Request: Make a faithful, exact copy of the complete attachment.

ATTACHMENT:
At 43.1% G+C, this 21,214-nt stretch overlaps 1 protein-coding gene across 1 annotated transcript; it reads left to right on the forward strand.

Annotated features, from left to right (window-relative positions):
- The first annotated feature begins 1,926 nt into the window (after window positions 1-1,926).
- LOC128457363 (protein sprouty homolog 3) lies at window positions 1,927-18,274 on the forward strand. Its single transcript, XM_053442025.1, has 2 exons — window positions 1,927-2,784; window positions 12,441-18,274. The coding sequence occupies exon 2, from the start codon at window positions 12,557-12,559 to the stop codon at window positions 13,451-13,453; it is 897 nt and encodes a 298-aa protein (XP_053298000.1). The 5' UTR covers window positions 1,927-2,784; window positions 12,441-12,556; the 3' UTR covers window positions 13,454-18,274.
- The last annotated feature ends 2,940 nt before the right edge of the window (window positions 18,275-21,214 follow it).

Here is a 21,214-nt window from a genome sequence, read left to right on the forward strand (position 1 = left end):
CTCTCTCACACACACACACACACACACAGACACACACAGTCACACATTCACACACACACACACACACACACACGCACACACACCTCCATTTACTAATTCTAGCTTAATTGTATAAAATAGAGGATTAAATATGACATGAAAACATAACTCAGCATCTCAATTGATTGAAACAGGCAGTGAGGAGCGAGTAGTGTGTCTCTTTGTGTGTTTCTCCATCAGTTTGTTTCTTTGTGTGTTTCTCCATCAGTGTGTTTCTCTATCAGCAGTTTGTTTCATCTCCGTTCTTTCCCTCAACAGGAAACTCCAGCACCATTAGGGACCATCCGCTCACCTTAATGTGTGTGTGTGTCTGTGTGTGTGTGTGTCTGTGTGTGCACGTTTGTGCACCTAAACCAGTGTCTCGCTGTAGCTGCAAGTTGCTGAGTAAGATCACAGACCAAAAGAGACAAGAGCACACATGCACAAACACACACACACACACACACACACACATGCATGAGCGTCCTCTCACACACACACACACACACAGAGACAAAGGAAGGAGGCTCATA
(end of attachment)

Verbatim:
At 43.1% G+C, this 21,214-nt stretch overlaps 1 protein-coding gene across 1 annotated transcript; it reads left to right on the forward strand.

Annotated features, from left to right (window-relative positions):
- The first annotated feature begins 1,926 nt into the window (after window positions 1-1,926).
- LOC128457363 (protein sprouty homolog 3) lies at window positions 1,927-18,274 on the forward strand. Its single transcript, XM_053442025.1, has 2 exons — window positions 1,927-2,784; window positions 12,441-18,274. The coding sequence occupies exon 2, from the start codon at window positions 12,557-12,559 to the stop codon at window positions 13,451-13,453; it is 897 nt and encodes a 298-aa protein (XP_053298000.1). The 5' UTR covers window positions 1,927-2,784; window positions 12,441-12,556; the 3' UTR covers window positions 13,454-18,274.
- The last annotated feature ends 2,940 nt before the right edge of the window (window positions 18,275-21,214 follow it).

Here is a 21,214-nt window from a genome sequence, read left to right on the forward strand (position 1 = left end):
CTCTCTCACACACACACACACACACACAGACACACACAGTCACACATTCACACACACACACACACACACACACGCACACACACCTCCATTTACTAATTCTAGCTTAATTGTATAAAATAGAGGATTAAATATGACATGAAAACATAACTCAGCATCTCAATTGATTGAAACAGGCAGTGAGGAGCGAGTAGTGTGTCTCTTTGTGTGTTTCTCCATCAGTTTGTTTCTTTGTGTGTTTCTCCATCAGTGTGTTTCTCTATCAGCAGTTTGTTTCATCTCCGTTCTTTCCCTCAACAGGAAACTCCAGCACCATTAGGGACCATCCGCTCACCTTAATGTGTGTGTGTGTCTGTGTGTGTGTGTGTCTGTGTGTGCACGTTTGTGCACCTAAACCAGTGTCTCGCTGTAGCTGCAAGTTGCTGAGTAAGATCACAGACCAAAAGAGACAAGAGCACACATGCACAAACACACACACACACACACACACACACATGCATGAGCGTCCTCTCACACACACACACACACACAGAGACAAAGGAAGGAGGCTCATA